## Grading guidelines for the first exam

1 2 3 4 5 6 7
Exam outcome

### Background

Students should realize when they write answers that the grader ALREADY knows the answers. Students should show that they know the answers, and, perhaps more importantly, know why what they write IS the answer: show the process. Some problems have little need for displayed process (can you guess the process hidden by "5x7 -3x4 +2 --> 35x6-12x3"?). So there is generally available computer software that can compute derivatives of complicated formulas because that process is basically easy. BUT: there isn't much software capable of analyzing complex situations using various reasoning techniques. Therefore the grader will be principally interested in seeing the students' methods of solution.

Arithmetic errors will be penalized in the following way: -1 for the first error, and -1 for any additional errors. But students will need to follow the consequences - that is, they aren't allowed to just change their minds in the middle of a problem if their arithmetic errors have led to a more difficult situation to analyze than the correct one would have been!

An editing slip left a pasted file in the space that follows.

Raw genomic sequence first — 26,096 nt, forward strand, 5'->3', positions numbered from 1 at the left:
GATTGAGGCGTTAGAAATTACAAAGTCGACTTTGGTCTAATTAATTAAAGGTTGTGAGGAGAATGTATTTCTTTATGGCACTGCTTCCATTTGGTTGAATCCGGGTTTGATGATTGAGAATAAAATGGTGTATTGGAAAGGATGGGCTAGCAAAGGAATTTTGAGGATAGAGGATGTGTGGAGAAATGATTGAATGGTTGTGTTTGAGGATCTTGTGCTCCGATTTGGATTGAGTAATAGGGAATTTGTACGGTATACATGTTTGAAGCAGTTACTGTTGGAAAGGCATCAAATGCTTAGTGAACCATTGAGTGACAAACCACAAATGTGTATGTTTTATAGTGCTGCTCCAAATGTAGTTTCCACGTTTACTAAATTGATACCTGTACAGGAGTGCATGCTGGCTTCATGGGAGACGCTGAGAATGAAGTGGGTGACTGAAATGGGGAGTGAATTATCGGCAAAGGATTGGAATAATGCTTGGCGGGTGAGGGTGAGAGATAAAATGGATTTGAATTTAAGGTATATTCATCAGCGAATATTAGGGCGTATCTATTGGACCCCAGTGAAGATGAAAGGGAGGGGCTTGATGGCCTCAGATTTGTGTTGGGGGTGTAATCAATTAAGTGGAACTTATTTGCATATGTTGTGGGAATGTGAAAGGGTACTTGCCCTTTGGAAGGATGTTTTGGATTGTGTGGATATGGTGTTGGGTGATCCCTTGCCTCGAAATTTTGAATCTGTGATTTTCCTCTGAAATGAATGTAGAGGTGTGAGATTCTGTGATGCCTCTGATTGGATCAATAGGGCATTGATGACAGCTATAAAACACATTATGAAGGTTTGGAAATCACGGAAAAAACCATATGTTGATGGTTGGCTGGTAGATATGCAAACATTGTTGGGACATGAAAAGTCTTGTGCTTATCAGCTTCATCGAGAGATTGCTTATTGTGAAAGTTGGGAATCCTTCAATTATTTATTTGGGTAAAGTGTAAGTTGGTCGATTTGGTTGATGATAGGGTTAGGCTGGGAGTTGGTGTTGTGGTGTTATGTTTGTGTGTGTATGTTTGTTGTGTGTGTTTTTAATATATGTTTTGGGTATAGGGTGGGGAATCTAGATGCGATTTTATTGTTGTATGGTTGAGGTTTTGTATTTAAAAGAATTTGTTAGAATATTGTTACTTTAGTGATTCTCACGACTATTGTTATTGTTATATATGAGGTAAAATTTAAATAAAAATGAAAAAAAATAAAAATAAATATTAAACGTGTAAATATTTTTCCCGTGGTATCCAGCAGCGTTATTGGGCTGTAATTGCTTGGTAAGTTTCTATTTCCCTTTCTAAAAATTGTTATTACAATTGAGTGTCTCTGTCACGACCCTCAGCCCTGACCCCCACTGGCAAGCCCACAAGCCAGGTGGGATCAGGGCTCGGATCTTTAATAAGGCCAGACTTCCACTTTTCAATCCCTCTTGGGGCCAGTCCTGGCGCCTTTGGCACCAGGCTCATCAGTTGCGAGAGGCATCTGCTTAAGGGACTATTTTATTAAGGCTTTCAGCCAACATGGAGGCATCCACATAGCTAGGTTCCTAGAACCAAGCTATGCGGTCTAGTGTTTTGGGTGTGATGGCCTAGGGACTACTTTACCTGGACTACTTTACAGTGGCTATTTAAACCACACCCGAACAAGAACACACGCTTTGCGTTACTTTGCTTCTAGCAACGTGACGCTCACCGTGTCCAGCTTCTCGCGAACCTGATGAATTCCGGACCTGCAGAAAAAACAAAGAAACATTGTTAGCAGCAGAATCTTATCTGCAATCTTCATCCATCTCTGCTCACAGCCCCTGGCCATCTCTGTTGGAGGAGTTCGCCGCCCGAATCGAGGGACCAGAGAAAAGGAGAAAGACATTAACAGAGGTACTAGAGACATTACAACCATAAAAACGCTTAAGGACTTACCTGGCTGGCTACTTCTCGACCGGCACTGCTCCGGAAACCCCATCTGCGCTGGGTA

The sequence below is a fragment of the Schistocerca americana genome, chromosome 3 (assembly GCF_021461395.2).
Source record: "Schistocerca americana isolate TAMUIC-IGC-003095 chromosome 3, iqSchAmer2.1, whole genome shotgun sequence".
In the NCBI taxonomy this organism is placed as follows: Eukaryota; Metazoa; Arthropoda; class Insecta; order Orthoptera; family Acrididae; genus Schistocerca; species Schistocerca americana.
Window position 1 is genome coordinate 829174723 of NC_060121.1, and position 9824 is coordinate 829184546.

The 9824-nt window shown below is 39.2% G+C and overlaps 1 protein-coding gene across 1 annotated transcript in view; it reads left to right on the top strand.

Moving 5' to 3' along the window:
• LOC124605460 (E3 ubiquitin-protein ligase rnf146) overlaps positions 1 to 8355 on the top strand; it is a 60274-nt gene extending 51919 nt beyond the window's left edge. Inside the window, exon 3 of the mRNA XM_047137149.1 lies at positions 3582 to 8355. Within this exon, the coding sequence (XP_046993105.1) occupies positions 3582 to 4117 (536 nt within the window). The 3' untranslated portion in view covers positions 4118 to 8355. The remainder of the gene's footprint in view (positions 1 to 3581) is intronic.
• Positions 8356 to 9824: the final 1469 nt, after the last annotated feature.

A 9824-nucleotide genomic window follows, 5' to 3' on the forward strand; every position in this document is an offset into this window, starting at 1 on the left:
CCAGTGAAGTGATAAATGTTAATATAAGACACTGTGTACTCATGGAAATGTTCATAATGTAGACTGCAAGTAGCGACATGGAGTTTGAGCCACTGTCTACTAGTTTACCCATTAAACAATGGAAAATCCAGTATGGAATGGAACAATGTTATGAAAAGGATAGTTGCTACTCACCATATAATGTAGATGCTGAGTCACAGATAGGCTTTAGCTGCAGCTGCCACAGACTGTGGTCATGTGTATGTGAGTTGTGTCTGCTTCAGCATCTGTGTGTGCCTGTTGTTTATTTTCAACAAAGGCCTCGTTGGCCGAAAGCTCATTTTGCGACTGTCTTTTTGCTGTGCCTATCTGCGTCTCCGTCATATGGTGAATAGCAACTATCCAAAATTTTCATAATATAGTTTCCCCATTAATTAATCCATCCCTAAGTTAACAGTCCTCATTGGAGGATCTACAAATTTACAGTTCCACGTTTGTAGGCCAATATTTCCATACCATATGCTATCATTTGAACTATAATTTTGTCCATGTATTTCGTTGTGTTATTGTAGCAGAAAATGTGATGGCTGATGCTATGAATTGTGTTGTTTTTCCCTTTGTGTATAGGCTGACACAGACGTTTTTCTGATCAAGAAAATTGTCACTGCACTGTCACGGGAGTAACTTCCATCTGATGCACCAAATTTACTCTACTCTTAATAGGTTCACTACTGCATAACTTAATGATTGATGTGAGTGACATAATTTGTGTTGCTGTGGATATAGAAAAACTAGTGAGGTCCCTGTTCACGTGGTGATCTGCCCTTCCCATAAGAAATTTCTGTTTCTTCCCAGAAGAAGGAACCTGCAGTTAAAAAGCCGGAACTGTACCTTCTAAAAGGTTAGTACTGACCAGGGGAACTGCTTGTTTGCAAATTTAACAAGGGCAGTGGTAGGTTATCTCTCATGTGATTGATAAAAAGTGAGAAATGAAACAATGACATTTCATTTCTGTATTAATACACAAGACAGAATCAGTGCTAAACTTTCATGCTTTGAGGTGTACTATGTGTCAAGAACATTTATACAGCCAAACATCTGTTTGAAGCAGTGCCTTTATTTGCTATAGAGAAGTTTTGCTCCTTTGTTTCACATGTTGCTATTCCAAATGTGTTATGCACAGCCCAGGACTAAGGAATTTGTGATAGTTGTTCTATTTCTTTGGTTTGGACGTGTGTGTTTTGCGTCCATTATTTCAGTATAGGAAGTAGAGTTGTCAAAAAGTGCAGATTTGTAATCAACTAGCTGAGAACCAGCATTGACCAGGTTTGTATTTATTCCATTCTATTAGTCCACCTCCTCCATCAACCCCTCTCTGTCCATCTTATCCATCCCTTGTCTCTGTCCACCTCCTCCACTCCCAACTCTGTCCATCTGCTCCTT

Simplification is unnecessary unless specifically requested. So an answer which is (sqrt{3}+7)2 can be left that way instead of writing 52+14*sqrt{3} or the approximation 76.2487. The decimal number given is an approximation, and if an exact answer is requested, the approximation may be penalized. Sometimes (as in this exam) exact values of certain functions are needed, such as in problems 1, 2, 3, 4 and 6. The statements of the questions should be a guide to that.

Other methods than are given in the "official" answers may certainly be valid strategies for these problems. The answers presented are not supposed to represent the only correct way. Valid solutions of any type will be graded in a manner similar to what is described below.

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Problem 1 (20 POINTS)